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Each day, I begin my morning by silencing my phone’s alarm and scrolling through BBC headlines — arguably an act of supreme masochism. Each day, then, I’m treated to a panoramic view of mankind’s ever-shrinking intuition. Each day, I witness yet more proof of the slow death of common sense. Such articles often remind me […]

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Member Post

 

I’m not surprised that we’ve awakened to a gray, rainy day. Everything feels heavy and burdensome. It mirrors the dark mood that rests beneath the ordinariness of life. As I’ve tried to tune in to the beauty of another day, it is cloaked in sorrow and dread. Today we leave for Daytona Beach. Unfortunately it’s […]

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The Art of Picasso

 

I don’t know art. I’m not even sure I know what I like. But the simple fact that I don’t understand it is reason enough to study the matter. This past month I had the opportunity to visit Barcelona. While I was there I went through the Picasso museum. If you’re looking for the elusive dividing line between art and supercilious nonsense Picasso is a good man to study.

Man in a Beret

Fighting for Truth on Two Fronts

 

This is a story of fighting for truth. On two fronts: Providence College and Ireland.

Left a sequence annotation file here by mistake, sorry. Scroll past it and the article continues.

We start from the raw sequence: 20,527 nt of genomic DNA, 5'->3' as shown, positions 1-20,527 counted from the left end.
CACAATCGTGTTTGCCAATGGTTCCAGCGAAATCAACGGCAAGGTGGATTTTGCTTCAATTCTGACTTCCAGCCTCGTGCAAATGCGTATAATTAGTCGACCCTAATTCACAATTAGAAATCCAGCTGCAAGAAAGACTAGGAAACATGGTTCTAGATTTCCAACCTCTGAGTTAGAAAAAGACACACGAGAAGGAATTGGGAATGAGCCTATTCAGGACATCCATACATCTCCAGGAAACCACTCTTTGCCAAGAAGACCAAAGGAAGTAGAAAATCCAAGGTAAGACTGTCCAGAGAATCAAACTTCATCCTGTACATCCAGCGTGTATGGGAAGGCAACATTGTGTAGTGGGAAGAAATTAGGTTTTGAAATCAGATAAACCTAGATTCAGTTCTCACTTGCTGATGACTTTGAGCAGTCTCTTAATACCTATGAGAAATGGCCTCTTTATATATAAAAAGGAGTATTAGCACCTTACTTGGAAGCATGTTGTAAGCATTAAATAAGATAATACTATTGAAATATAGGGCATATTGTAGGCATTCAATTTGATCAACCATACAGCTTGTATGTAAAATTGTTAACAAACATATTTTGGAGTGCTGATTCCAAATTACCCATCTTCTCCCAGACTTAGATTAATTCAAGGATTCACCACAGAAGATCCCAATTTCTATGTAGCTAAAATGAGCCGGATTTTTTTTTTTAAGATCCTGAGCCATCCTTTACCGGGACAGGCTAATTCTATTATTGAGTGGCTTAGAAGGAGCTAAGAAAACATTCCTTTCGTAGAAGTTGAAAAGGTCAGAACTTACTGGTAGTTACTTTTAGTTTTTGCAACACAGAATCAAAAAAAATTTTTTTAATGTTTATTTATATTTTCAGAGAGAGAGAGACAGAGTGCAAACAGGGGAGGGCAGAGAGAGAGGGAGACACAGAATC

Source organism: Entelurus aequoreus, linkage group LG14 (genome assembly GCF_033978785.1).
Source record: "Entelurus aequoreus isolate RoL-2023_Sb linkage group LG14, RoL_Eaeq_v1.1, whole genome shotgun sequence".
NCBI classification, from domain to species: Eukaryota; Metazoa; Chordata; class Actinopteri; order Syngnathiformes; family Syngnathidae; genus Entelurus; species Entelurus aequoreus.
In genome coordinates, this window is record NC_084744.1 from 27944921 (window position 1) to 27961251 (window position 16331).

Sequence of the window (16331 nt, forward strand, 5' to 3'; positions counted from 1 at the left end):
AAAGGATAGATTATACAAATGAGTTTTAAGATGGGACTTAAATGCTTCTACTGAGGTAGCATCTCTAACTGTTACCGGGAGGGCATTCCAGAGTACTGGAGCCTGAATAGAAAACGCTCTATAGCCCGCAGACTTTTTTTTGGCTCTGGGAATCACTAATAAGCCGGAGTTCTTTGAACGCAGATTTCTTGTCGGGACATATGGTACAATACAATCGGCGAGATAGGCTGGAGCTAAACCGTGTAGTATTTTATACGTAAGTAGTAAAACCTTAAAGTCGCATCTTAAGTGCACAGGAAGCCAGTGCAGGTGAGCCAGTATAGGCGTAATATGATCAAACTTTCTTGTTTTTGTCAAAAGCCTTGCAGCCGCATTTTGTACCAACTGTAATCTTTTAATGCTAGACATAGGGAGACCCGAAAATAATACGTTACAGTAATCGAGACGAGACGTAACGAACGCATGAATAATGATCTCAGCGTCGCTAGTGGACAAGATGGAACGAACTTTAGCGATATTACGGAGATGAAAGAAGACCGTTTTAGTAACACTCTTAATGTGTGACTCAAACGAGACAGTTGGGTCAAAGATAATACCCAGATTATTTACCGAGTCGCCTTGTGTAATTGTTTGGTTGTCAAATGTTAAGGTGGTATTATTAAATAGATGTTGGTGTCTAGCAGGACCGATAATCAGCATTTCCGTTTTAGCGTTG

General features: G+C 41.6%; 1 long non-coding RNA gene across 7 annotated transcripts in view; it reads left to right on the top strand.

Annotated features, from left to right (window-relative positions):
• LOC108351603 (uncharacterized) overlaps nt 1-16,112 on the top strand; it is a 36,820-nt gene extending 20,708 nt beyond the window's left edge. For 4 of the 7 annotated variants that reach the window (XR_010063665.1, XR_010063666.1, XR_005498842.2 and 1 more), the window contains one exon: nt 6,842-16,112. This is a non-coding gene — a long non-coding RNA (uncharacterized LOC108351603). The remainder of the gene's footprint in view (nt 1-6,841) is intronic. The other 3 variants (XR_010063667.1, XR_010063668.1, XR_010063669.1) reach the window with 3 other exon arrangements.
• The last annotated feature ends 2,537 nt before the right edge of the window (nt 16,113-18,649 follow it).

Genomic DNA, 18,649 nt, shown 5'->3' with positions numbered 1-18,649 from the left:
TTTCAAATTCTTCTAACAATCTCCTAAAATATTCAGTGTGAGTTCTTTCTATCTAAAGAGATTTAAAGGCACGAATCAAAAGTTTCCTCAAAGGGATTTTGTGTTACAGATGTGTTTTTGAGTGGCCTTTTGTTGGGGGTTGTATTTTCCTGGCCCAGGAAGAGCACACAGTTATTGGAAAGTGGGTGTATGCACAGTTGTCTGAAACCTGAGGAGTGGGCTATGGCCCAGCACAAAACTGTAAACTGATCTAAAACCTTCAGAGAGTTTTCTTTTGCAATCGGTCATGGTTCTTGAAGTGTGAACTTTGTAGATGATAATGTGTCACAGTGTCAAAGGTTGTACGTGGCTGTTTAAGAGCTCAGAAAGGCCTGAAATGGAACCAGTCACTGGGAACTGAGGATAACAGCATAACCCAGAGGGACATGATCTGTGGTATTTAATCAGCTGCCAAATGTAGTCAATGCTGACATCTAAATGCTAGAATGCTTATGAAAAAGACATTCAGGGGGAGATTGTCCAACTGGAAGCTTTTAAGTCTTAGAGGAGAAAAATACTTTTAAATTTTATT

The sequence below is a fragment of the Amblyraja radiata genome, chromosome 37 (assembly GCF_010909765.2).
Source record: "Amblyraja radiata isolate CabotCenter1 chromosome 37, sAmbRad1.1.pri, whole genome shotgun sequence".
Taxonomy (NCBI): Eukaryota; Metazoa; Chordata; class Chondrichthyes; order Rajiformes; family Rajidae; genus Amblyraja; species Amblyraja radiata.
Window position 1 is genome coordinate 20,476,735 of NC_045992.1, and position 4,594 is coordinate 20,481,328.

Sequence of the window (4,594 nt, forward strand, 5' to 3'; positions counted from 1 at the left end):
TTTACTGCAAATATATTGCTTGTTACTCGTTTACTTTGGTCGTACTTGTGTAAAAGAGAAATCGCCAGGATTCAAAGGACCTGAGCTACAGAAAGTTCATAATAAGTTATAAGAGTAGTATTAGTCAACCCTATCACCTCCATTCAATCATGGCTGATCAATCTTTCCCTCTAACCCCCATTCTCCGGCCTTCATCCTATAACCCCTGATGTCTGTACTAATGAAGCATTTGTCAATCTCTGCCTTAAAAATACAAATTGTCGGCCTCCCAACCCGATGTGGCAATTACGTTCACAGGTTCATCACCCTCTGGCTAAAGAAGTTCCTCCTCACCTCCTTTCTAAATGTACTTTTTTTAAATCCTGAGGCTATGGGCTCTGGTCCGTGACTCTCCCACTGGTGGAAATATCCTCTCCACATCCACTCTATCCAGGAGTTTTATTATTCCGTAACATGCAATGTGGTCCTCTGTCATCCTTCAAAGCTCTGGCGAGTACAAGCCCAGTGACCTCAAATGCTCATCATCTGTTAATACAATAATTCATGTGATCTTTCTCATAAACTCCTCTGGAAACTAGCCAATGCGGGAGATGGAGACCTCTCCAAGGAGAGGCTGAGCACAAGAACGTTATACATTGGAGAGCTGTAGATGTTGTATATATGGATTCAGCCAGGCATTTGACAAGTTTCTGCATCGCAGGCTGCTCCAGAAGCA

When you have no argument, you do other things. You bully. You shout slogans. You attribute evil motives. You deflect attention from what is said. You do everything except address the actual point, which in Dominic’s case is whether marriage is what nature and God show it to be.

Member Post

 

The splendor of truth shines forth in all the works of the Creator and, in a special way, in man, created in the image and likeness of God (cf. Gen 1:26). Truth enlightens man’s intelligence and shapes his freedom, leading him to know and love the Lord. Hence the Psalmist prays: “Let the light of […]

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Modesty

 

Early in George W. Bush’s first term, I was dining with a friend who didn’t agree with my worldview. He challenged my certitude, allowing that he wasn’t sure about many issues. “Don’t you wonder whether you’re right?” he asked. “Well,” I replied, “If I held an incorrect view, I’d change it to the correct one.”